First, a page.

New Management To “Reinvent” Fox News
Fox News has given in. Bill O’Reilly has been dismissed—with not even so much as a farewell episode. Once again, a great man convicted, with no evidence or proof beyond The Seriousness Of The Charge. And as I said before, maybe there’s an off chance that he is guilty—that’s not the point. The point is that he was convicted without a trial, so as To Avoid Further Controversy.
Many have pointed out how suspicious the chain of events are. The New York Times (a former newspaper) lets out the story with the Holy Grail of “sexual harassment allegations”…of the past…never brought up for years—
And almost immediately, advertisers back off from The Factor like the plague. Because of The Seriousness Of The Charge…and To Avoid Further Controversy.
Well, Bill’s gone. And the question is: Now what?
Specifically, now what for Fox News?
Read this…and prepare for your blood to run cold:
With the ouster of Roger Ailes and now Bill O’Reilly, Rupert Murdoch’s son has overthrown his own network as he moves to reinvent the family company’s profit machine at great risk.
…Fox News is a business he should not be in, [James Murdoch] had told people before, despite its major contribution to 21st Century Fox’s bottom line —20 percent of its profits came from Fox News last year, the biggest-earning division in the company. Presumably, he meant the in-your-face world of conservative cable news with its mega personalities. Indeed, James regarded many of the people at Fox News as thuggish Neanderthals and said he was embarrassed to be in the same company with them.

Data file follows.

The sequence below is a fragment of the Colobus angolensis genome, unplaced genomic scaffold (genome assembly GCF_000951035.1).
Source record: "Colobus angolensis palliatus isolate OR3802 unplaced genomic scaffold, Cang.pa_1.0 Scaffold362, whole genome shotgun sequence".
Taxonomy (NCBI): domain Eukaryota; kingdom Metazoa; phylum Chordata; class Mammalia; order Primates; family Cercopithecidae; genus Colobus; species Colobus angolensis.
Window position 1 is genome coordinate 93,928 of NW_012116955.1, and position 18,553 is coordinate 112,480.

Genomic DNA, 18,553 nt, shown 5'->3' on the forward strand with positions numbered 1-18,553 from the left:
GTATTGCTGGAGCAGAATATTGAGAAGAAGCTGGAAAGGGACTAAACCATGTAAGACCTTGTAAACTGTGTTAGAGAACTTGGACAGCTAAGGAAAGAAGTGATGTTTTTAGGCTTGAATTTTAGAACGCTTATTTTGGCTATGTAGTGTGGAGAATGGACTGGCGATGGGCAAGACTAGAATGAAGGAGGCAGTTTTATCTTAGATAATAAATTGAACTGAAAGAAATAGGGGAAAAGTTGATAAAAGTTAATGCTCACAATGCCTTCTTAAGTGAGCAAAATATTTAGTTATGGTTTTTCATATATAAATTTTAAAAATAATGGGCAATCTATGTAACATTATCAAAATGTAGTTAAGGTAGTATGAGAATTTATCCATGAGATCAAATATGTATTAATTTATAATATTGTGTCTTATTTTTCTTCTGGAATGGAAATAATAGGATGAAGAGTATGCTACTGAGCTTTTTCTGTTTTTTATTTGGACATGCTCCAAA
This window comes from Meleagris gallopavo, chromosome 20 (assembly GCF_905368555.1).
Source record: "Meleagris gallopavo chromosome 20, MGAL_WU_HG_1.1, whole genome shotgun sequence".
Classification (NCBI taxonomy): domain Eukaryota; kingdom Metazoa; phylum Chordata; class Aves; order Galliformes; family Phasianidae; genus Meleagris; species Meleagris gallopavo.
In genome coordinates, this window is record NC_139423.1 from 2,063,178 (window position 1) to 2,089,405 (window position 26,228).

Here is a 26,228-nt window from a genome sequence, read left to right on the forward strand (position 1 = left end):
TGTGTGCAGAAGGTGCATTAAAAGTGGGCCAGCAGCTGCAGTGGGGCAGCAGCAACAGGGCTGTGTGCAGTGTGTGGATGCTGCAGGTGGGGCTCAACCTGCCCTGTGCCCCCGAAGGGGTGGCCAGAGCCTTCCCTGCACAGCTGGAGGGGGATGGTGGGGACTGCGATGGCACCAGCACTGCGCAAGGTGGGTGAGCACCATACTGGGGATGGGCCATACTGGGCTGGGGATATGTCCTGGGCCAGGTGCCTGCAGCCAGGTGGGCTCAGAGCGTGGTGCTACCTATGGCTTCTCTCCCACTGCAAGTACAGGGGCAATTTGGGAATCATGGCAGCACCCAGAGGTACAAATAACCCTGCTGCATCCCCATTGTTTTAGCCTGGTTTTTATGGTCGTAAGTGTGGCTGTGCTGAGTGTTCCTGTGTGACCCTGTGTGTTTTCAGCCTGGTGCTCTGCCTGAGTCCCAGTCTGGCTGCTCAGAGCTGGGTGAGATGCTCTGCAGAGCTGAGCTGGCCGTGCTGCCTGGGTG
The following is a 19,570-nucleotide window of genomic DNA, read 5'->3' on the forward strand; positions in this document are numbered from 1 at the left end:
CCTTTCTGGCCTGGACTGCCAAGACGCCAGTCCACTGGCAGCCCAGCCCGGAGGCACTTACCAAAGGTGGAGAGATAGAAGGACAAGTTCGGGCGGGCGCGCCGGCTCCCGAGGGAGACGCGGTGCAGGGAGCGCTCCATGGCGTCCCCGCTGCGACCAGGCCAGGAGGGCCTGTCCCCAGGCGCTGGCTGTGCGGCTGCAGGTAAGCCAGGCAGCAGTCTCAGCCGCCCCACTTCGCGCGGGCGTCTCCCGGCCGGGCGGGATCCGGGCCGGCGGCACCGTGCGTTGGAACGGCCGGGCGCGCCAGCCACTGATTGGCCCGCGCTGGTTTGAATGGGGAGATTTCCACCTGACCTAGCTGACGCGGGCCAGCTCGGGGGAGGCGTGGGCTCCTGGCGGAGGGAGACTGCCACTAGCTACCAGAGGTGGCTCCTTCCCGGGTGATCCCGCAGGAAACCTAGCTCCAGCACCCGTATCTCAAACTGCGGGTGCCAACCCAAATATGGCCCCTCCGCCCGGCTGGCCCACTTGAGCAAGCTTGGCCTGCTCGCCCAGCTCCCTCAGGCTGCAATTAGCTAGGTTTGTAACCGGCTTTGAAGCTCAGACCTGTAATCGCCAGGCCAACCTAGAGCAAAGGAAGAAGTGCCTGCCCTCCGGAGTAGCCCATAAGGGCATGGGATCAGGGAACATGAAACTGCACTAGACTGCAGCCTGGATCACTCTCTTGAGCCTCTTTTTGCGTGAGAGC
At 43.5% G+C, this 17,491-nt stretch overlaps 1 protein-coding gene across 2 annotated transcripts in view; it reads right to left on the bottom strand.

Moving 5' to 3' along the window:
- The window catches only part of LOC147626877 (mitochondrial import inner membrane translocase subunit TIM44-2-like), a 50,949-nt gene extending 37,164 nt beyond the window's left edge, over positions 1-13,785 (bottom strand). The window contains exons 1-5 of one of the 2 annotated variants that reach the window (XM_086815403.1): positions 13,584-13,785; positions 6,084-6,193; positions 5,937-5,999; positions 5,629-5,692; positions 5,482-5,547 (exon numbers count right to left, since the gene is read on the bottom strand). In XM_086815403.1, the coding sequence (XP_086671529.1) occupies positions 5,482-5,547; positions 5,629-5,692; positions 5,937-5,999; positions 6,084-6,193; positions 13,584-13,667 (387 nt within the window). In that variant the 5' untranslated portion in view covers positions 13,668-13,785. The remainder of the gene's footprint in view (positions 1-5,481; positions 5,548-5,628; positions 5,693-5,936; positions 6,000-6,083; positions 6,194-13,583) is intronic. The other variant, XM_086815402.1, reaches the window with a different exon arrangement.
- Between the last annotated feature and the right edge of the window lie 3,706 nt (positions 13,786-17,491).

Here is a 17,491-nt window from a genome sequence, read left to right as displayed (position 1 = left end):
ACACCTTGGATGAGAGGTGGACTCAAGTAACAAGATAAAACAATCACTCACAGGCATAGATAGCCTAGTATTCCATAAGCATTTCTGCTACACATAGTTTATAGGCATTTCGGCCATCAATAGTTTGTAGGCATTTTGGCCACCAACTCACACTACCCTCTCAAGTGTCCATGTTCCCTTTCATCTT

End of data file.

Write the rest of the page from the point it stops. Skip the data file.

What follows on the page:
But, likewise, it would be hard to imagine how James could have been regarded with more contempt by many of the people at Fox News. James was rather exhibit No. 1 of the liberal elite entitlement that Fox had so profitably programmed against.
…When the O’Reilly story hit the Times, he overrode his father and brother again — and, by the same method he had used with Ailes, hiring a Democratic-associated law firm, Paul Weiss, to perform a rubber-stamp investigation. (In neither the Ailes nor O’Reilly investigations were the targets of the investigation interviewed.)